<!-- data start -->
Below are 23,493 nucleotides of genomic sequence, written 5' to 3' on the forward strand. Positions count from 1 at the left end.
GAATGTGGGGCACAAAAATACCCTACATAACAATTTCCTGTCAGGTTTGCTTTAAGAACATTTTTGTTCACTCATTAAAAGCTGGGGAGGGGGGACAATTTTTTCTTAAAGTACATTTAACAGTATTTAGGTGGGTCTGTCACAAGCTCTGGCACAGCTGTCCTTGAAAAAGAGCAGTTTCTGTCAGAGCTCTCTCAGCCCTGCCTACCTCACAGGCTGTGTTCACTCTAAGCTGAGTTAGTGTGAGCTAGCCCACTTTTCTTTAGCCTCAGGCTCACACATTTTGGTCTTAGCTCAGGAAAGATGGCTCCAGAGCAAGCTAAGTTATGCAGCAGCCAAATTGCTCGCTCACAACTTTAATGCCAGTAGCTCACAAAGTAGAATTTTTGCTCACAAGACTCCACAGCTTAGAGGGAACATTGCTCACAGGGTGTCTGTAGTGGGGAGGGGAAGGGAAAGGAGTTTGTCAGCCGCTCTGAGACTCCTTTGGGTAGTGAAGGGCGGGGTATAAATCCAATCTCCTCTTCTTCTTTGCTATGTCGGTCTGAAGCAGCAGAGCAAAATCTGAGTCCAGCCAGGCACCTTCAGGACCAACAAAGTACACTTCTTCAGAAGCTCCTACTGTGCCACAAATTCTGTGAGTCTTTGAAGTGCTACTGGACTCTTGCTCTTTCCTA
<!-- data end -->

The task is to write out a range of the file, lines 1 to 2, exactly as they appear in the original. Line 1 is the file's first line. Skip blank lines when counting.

Below are 23,493 nucleotides of genomic sequence, written 5' to 3' on the forward strand. Positions count from 1 at the left end.
GAATGTGGGGCACAAAAATACCCTACATAACAATTTCCTGTCAGGTTTGCTTTAAGAACATTTTTGTTCACTCATTAAAAGCTGGGGAGGGGGGACAATTTTTTCTTAAAGTACATTTAACAGTATTTAGGTGGGTCTGTCACAAGCTCTGGCACAGCTGTCCTTGAAAAAGAGCAGTTTCTGTCAGAGCTCTCTCAGCCCTGCCTACCTCACAGGCTGTGTTCACTCTAAGCTGAGTTAGTGTGAGCTAGCCCACTTTTCTTTAGCCTCAGGCTCACACATTTTGGTCTTAGCTCAGGAAAGATGGCTCCAGAGCAAGCTAAGTTATGCAGCAGCCAAATTGCTCGCTCACAACTTTAATGCCAGTAGCTCACAAAGTAGAATTTTTGCTCACAAGACTCCACAGCTTAGAGGGAACATTGCTCACAGGGTGTCTGTAGTGGGGAGGGGAAGGGAAAGGAGTTTGTCAGCCGCTCTGAGACTCCTTTGGGTAGTGAAGGGCGGGGTATAAATCCAATCTCCTCTTCTTCTTTGCTATGTCGGTCTGAAGCAGCAGAGCAAAATCTGAGTCCAGCCAGGCACCTTCAGGACCAACAAAGTACACTTCTTCAGAAGCTCCTACTGTGCCACAAATTCTGTGAGTCTTTGAAGTGCTACTGGACTCTTGCTCTTTCCTA